Glasgow Dist: Varies; Trinidad Dist: INT or SOC; Dublin Dist: LIT.

SECTION VII: INDEPENDENT STUDY AND HONORS

96. Reading Course

All terms: Arrange

A tutorial course to be designed by the student with the assistance of a member of the English Department willing to supervise it. This course is available, as an occasional privilege, to upperclassmen who have demonstrated their ability to do independent work. During the term prior to taking the course, applicants must consult Professor Will to make arrangements for approval of the project.

(Note: English 96 does not normally count towards the English major or minor, though in special circumstances the C.D.C. may approve occasional exceptions to that rule. Students seeking such an exception are asked to petition the C.D.C. before taking English 96. English 96 may not be used to satisfy course group requirements.)

97. Creative Writing Project

All terms: Arrange

A tutorial course to be designed by the student with the assistance of a member of the Creative Writing Faculty willing to supervise it. This course is intended for the purpose of producing a significant manuscript of fiction, nonfiction or poetry. It carries major credit only for creative writing majors. Creative Writing majors must request permission to undertake English 97 (one term) during fall of senior year when they are enrolled in English 85. Decisions regarding admission to English 97 will not be made before fall term of senior year.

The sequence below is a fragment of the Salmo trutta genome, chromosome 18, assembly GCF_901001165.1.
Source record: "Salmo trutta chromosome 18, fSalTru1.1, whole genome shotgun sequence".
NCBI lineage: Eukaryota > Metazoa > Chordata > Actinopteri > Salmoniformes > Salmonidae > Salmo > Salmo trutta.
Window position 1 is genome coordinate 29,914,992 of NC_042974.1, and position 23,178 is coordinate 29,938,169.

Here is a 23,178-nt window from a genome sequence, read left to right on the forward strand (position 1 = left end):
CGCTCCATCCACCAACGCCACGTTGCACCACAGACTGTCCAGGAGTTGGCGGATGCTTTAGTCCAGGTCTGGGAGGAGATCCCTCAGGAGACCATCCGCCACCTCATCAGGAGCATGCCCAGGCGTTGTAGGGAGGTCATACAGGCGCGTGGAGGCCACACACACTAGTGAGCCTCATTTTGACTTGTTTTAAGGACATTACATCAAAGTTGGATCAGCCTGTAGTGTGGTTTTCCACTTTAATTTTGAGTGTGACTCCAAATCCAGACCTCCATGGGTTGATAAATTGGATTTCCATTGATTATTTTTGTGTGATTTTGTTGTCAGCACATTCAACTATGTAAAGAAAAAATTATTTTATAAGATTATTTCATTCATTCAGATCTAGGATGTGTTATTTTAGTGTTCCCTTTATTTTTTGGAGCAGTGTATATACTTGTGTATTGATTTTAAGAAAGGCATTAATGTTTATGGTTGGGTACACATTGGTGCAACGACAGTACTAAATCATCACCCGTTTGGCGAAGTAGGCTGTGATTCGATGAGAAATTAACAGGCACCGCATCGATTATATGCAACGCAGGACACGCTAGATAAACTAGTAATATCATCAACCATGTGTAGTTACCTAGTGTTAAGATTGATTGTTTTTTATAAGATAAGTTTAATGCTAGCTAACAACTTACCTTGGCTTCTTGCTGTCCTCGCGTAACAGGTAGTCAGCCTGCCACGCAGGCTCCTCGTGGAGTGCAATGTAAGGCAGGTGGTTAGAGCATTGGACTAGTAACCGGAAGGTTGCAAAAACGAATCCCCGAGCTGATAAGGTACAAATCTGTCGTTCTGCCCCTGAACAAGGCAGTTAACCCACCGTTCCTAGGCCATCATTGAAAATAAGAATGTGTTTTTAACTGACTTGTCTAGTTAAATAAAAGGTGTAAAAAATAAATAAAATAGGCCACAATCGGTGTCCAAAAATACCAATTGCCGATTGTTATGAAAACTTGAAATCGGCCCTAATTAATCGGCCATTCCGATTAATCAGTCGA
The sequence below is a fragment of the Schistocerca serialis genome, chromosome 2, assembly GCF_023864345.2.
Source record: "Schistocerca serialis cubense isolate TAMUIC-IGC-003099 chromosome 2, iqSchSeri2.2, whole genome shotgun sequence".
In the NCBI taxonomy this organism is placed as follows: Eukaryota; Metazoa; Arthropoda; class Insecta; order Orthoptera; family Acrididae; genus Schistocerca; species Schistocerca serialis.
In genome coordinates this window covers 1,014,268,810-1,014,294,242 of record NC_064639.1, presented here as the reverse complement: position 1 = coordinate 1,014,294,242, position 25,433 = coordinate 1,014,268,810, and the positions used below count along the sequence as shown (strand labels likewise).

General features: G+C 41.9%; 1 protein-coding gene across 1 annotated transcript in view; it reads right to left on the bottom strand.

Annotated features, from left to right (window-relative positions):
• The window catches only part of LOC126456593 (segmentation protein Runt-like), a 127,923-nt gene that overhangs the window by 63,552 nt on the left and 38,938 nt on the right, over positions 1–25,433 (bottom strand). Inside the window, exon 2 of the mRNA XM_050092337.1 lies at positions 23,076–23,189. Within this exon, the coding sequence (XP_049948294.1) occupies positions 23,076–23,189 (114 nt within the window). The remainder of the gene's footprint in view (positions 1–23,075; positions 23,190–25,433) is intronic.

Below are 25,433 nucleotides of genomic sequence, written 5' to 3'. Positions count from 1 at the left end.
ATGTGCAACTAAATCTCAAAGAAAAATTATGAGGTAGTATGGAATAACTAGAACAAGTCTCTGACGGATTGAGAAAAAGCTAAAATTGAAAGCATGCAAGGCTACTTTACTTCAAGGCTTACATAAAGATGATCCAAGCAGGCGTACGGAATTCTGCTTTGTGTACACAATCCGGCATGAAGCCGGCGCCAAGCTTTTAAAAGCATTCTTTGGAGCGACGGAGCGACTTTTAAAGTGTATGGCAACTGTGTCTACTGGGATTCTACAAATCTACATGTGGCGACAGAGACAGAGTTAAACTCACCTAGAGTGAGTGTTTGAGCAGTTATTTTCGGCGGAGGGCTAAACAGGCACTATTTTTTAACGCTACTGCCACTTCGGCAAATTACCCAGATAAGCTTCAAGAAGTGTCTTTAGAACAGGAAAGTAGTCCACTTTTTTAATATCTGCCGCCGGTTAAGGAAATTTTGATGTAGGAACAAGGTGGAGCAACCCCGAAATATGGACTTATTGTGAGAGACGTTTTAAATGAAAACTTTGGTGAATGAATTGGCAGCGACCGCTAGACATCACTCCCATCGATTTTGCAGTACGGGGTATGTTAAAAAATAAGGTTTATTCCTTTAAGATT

Prerequisite: English 85, and permission of the Director of Creative Writing.

98. Honors Course

All terms: Arrange

Independent study under the direction of a faculty adviser. Honors majors will elect this course in each term in which they are pursuing Honors projects. For more information, see “English Honors Program,” above, and consult the “Guide to Honors” booklet available in the English Department.